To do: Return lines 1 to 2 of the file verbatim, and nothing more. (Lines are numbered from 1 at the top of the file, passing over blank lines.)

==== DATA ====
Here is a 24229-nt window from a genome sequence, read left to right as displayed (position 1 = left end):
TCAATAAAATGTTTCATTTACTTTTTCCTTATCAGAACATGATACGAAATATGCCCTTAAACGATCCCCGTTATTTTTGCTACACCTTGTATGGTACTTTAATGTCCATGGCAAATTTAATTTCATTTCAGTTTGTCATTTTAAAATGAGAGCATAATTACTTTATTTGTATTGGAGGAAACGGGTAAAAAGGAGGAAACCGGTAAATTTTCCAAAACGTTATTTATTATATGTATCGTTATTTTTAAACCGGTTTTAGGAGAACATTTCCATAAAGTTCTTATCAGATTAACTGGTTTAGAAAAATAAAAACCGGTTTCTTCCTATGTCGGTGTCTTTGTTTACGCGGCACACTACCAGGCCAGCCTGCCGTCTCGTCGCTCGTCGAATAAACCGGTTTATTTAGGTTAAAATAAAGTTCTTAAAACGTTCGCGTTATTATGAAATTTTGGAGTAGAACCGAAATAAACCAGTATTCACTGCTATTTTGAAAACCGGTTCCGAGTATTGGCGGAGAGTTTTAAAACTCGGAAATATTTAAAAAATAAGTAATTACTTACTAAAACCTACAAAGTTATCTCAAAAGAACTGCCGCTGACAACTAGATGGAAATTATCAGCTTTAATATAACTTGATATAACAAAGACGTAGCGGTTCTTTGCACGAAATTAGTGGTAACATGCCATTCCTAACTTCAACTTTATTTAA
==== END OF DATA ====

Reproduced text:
Here is a 24229-nt window from a genome sequence, read left to right as displayed (position 1 = left end):
TCAATAAAATGTTTCATTTACTTTTTCCTTATCAGAACATGATACGAAATATGCCCTTAAACGATCCCCGTTATTTTTGCTACACCTTGTATGGTACTTTAATGTCCATGGCAAATTTAATTTCATTTCAGTTTGTCATTTTAAAATGAGAGCATAATTACTTTATTTGTATTGGAGGAAACGGGTAAAAAGGAGGAAACCGGTAAATTTTCCAAAACGTTATTTATTATATGTATCGTTATTTTTAAACCGGTTTTAGGAGAACATTTCCATAAAGTTCTTATCAGATTAACTGGTTTAGAAAAATAAAAACCGGTTTCTTCCTATGTCGGTGTCTTTGTTTACGCGGCACACTACCAGGCCAGCCTGCCGTCTCGTCGCTCGTCGAATAAACCGGTTTATTTAGGTTAAAATAAAGTTCTTAAAACGTTCGCGTTATTATGAAATTTTGGAGTAGAACCGAAATAAACCAGTATTCACTGCTATTTTGAAAACCGGTTCCGAGTATTGGCGGAGAGTTTTAAAACTCGGAAATATTTAAAAAATAAGTAATTACTTACTAAAACCTACAAAGTTATCTCAAAAGAACTGCCGCTGACAACTAGATGGAAATTATCAGCTTTAATATAACTTGATATAACAAAGACGTAGCGGTTCTTTGCACGAAATTAGTGGTAACATGCCATTCCTAACTTCAACTTTATTTAA